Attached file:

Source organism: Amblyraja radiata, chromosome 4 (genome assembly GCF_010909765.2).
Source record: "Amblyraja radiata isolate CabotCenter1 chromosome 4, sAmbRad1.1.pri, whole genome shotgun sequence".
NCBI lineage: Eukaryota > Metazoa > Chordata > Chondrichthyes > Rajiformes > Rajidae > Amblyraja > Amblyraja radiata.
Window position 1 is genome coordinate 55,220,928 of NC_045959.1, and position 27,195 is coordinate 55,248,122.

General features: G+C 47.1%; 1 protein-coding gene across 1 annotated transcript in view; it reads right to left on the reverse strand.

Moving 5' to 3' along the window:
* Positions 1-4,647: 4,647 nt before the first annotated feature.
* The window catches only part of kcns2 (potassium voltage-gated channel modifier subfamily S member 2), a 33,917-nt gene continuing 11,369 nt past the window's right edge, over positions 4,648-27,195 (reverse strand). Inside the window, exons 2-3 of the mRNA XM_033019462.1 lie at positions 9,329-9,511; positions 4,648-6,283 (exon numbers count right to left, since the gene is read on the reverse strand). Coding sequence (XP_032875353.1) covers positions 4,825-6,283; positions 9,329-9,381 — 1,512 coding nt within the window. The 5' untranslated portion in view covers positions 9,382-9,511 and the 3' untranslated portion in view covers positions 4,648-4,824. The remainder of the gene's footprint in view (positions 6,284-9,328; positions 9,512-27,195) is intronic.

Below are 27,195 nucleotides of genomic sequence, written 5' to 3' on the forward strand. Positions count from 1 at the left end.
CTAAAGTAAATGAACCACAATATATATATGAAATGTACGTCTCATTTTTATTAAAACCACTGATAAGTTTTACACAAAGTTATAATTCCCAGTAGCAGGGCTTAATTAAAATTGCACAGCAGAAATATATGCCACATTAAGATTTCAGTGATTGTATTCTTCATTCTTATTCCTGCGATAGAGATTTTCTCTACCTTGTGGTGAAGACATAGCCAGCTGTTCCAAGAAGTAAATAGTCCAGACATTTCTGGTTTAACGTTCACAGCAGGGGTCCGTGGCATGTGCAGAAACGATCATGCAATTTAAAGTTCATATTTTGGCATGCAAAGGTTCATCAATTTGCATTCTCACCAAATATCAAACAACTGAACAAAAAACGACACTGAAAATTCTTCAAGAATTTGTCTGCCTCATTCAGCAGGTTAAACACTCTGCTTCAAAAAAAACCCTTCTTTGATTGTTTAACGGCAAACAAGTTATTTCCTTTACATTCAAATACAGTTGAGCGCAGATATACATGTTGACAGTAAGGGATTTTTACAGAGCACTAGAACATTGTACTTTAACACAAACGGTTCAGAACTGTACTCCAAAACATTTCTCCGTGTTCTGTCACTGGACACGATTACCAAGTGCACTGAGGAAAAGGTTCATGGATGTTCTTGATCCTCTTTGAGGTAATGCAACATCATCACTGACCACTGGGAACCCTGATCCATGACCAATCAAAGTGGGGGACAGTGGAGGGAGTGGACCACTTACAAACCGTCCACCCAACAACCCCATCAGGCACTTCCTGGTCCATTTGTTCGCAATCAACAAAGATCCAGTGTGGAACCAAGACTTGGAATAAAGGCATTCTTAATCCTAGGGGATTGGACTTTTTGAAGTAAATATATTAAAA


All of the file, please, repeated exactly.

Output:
Source organism: Amblyraja radiata, chromosome 4 (genome assembly GCF_010909765.2).
Source record: "Amblyraja radiata isolate CabotCenter1 chromosome 4, sAmbRad1.1.pri, whole genome shotgun sequence".
NCBI lineage: Eukaryota > Metazoa > Chordata > Chondrichthyes > Rajiformes > Rajidae > Amblyraja > Amblyraja radiata.
Window position 1 is genome coordinate 55,220,928 of NC_045959.1, and position 27,195 is coordinate 55,248,122.

General features: G+C 47.1%; 1 protein-coding gene across 1 annotated transcript in view; it reads right to left on the reverse strand.

Moving 5' to 3' along the window:
* Positions 1-4,647: 4,647 nt before the first annotated feature.
* The window catches only part of kcns2 (potassium voltage-gated channel modifier subfamily S member 2), a 33,917-nt gene continuing 11,369 nt past the window's right edge, over positions 4,648-27,195 (reverse strand). Inside the window, exons 2-3 of the mRNA XM_033019462.1 lie at positions 9,329-9,511; positions 4,648-6,283 (exon numbers count right to left, since the gene is read on the reverse strand). Coding sequence (XP_032875353.1) covers positions 4,825-6,283; positions 9,329-9,381 — 1,512 coding nt within the window. The 5' untranslated portion in view covers positions 9,382-9,511 and the 3' untranslated portion in view covers positions 4,648-4,824. The remainder of the gene's footprint in view (positions 6,284-9,328; positions 9,512-27,195) is intronic.

Below are 27,195 nucleotides of genomic sequence, written 5' to 3' on the forward strand. Positions count from 1 at the left end.
CTAAAGTAAATGAACCACAATATATATATGAAATGTACGTCTCATTTTTATTAAAACCACTGATAAGTTTTACACAAAGTTATAATTCCCAGTAGCAGGGCTTAATTAAAATTGCACAGCAGAAATATATGCCACATTAAGATTTCAGTGATTGTATTCTTCATTCTTATTCCTGCGATAGAGATTTTCTCTACCTTGTGGTGAAGACATAGCCAGCTGTTCCAAGAAGTAAATAGTCCAGACATTTCTGGTTTAACGTTCACAGCAGGGGTCCGTGGCATGTGCAGAAACGATCATGCAATTTAAAGTTCATATTTTGGCATGCAAAGGTTCATCAATTTGCATTCTCACCAAATATCAAACAACTGAACAAAAAACGACACTGAAAATTCTTCAAGAATTTGTCTGCCTCATTCAGCAGGTTAAACACTCTGCTTCAAAAAAAACCCTTCTTTGATTGTTTAACGGCAAACAAGTTATTTCCTTTACATTCAAATACAGTTGAGCGCAGATATACATGTTGACAGTAAGGGATTTTTACAGAGCACTAGAACATTGTACTTTAACACAAACGGTTCAGAACTGTACTCCAAAACATTTCTCCGTGTTCTGTCACTGGACACGATTACCAAGTGCACTGAGGAAAAGGTTCATGGATGTTCTTGATCCTCTTTGAGGTAATGCAACATCATCACTGACCACTGGGAACCCTGATCCATGACCAATCAAAGTGGGGGACAGTGGAGGGAGTGGACCACTTACAAACCGTCCACCCAACAACCCCATCAGGCACTTCCTGGTCCATTTGTTCGCAATCAACAAAGATCCAGTGTGGAACCAAGACTTGGAATAAAGGCATTCTTAATCCTAGGGGATTGGACTTTTTGAAGTAAATATATTAAAA